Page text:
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As healthcare practitioners of every discipline know, sometimes what the patient is presenting with does not tell the whole story of what is triggering their health issue. And sometimes, there’s a root cause yet to be discovered. Even more, patients can struggle to heal if other parts of their overall health and wellness are not being addressed.

This understanding is what compelled Pranjali Sathe, PT, DPT, OCS, cert-MDT, FMCHC, a board-certified orthopaedic physical therapist at MetroHealth Rehabilitation Institute who has been in practice for 20 years, to think more deeply about her patients. Being certified in Mechanical Diagnosis and Therapy (MDT), Pranjali has worked with patients with all kinds of neuromusculoskeletal conditions that have resulted in pain and mobility issues in the neck, shoulders, back, arms, hands, legs and ankles.

After reading Immune Resilience: The Breakthrough Plan to Protect Your Body and Fight Disease, Pranjali—a lifelong learner—realized her patients could benefit from her having a more holistic approach to their physical therapy. Shortly after, she began the year-long certification process in functional medicine.

“Functional medicine takes a science-based approach to whole health,” she explains. “It’s a behavioral change specialty that focuses on five key areas that directly affect how well a patient heals and recovers from an illness or injury.”

The five areas are:

  • Sleep
  • Exercise
  • Nutrition
  • Stress
  • Relationship

In early 2024, Pranjali became MetroHealth’s only functional medicine-certified health coach. She regularly brings the principles of functional medicine into her physical therapy practice with ortho patients. These principles she incorporates include functional medicine, functional nutrition, positive psychology and
mind-body medicine.

“It’s very applicable to the work we do in physical therapy,” she explains. “By adding this specialty, I’m bringing a more science-based holistic approach that, at times, helps get to the root cause of what a patient is experiencing.”

Case in point: Pranjali was providing physical therapy to a patient with persistent knee pain. Pranjali was treating her mechanically but still felt like there was an underlying cause of the pain that wasn’t being identified. Pranjali began to inquire about some of the lifestyle factors that she knew could affect her patient’s progress.

During that discussion, she learned the patient had started having knee pain about the same time she’d switched her diet, which now included more red meat and pasta. Together, they brainstormed how the patient could modify her diet to see if it impacted her pain at all.

“Through my motivational interviewing, the patient decided to refrain from red meat, switch to whole grain pasta and add in more vegetables,” Pranjali says.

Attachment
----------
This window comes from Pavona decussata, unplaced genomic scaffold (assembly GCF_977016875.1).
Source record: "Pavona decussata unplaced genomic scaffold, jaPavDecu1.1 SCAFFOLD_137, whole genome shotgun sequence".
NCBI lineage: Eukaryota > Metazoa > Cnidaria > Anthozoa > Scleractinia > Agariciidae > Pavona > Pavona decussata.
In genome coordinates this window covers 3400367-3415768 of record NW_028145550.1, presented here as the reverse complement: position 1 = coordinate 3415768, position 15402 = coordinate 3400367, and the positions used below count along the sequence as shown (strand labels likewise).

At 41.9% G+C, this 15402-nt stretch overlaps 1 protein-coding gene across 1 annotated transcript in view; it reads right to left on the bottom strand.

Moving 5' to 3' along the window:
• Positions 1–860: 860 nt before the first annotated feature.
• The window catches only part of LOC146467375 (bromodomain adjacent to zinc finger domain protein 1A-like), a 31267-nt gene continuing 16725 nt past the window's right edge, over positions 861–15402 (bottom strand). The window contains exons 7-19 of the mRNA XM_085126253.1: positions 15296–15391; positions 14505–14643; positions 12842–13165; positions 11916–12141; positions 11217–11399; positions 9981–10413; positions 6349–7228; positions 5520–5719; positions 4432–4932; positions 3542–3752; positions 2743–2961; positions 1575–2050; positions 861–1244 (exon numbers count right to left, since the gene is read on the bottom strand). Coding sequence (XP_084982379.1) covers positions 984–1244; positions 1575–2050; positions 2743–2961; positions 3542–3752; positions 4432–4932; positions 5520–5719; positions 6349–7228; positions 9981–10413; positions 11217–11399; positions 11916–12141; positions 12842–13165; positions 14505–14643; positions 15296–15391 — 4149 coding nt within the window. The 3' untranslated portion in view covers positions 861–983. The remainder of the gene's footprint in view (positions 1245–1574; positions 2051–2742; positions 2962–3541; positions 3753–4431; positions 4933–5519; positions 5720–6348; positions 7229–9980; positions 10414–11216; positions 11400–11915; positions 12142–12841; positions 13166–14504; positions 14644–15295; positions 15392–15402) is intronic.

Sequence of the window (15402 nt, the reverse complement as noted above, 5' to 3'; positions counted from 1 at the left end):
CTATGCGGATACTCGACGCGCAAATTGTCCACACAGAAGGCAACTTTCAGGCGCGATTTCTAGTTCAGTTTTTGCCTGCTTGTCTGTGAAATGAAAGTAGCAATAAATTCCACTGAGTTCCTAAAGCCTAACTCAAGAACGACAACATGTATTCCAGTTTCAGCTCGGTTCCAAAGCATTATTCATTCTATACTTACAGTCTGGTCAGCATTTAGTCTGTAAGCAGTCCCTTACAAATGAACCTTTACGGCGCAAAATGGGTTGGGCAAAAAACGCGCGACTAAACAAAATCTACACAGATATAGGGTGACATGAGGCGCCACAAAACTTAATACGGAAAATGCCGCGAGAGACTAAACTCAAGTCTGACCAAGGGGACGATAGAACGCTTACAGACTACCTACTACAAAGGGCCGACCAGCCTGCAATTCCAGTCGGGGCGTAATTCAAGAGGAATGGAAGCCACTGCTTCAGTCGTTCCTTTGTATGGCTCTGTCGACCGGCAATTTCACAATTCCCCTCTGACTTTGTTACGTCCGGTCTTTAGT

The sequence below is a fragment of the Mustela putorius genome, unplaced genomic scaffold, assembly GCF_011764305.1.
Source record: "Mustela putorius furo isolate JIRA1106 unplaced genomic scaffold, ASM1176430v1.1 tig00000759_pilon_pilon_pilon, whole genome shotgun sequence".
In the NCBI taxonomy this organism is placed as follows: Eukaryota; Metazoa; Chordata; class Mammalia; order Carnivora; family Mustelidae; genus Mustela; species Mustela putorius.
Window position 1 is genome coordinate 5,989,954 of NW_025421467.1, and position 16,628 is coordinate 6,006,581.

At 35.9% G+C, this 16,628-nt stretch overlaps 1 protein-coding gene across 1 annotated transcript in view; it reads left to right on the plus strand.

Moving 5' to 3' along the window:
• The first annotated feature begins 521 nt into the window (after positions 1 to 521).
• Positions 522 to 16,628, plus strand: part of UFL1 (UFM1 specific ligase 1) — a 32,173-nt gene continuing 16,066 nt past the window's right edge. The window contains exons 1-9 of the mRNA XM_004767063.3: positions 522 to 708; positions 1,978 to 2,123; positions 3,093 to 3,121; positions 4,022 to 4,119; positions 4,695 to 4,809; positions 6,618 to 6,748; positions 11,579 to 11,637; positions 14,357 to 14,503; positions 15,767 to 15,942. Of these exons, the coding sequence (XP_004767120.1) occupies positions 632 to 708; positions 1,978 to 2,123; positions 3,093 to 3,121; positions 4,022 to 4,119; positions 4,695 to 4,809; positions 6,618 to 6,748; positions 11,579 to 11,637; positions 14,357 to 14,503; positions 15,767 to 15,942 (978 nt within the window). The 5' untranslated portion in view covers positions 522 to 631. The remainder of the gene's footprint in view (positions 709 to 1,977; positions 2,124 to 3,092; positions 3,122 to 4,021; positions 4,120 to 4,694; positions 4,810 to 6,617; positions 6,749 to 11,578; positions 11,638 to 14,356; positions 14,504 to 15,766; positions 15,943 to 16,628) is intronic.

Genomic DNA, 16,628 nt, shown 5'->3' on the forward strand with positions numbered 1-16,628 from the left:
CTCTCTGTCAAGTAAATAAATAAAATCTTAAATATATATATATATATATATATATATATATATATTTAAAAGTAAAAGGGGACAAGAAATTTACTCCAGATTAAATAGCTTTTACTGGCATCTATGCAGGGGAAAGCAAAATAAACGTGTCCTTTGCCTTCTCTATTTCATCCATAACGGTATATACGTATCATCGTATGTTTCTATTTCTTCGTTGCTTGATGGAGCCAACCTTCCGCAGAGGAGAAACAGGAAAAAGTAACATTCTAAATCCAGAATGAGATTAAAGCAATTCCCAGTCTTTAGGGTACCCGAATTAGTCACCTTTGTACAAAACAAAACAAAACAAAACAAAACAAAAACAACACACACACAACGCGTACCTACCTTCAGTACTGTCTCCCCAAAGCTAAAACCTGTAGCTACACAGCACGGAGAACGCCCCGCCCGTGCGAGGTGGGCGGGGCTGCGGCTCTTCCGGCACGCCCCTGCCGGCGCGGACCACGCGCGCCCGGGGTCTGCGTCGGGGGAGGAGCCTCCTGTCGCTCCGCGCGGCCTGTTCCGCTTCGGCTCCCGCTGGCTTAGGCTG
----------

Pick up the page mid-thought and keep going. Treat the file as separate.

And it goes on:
At the next PT visit two weeks later, the patient reported no pain.

Pranjali saw similar results in another patient dealing with shoulder pain. Again, Pranjali led with the MDT approach and determined the shoulder pain was coming from a neck   issue. She gave the patient some exercises to do until their next visit. By the third visit, the patient was doing a little better, but Pranjali thought there seemed to be something else they needed to address. She inquired about the key lifestyle factors, which prompted the patient to share that she only slept two to three hours a night—and it had been that way for years.

They talked about the patient’s habits before bed: eating dinner and snacks right before trying to sleep, doing puzzles beforehand, being on her phone late, and sleeping with the TV on all night. While Pranjali knew none of those habits were good sleep hygiene, she also knew that she needed to guide the patient to that understanding—and a solution—instead of just telling her that.

“I asked, ‘What do you think you can do about the TV?’ and she replied, ‘Turn it off.‘ Then I asked, ‘What do you think you can do about eating food so late?’ and she replied, ‘Eat a couple hours earlier.’ One by one, I went down the list of negative habits and asked her how she thought she could address it. The solutions were all hers, which is necessary for sustainability,” Pranjali says.

At her next visit a couple of weeks later, the patient reported she was sleeping six hours a night—the first time in years. Pranjali says she was amazed how the solution to her chronic sleep deprivation was so simple yet so effective.

“The functional medicine mindset is changing the way I practice. It is so satisfying to see the results,” Pranjali says. “There are tremendous benefits for patients when physical therapy and functional medicine are brought together. Patients feel more holistically seen and heard—and so many factors affect recovery. When they are part of the solution, the result is more sustainable.”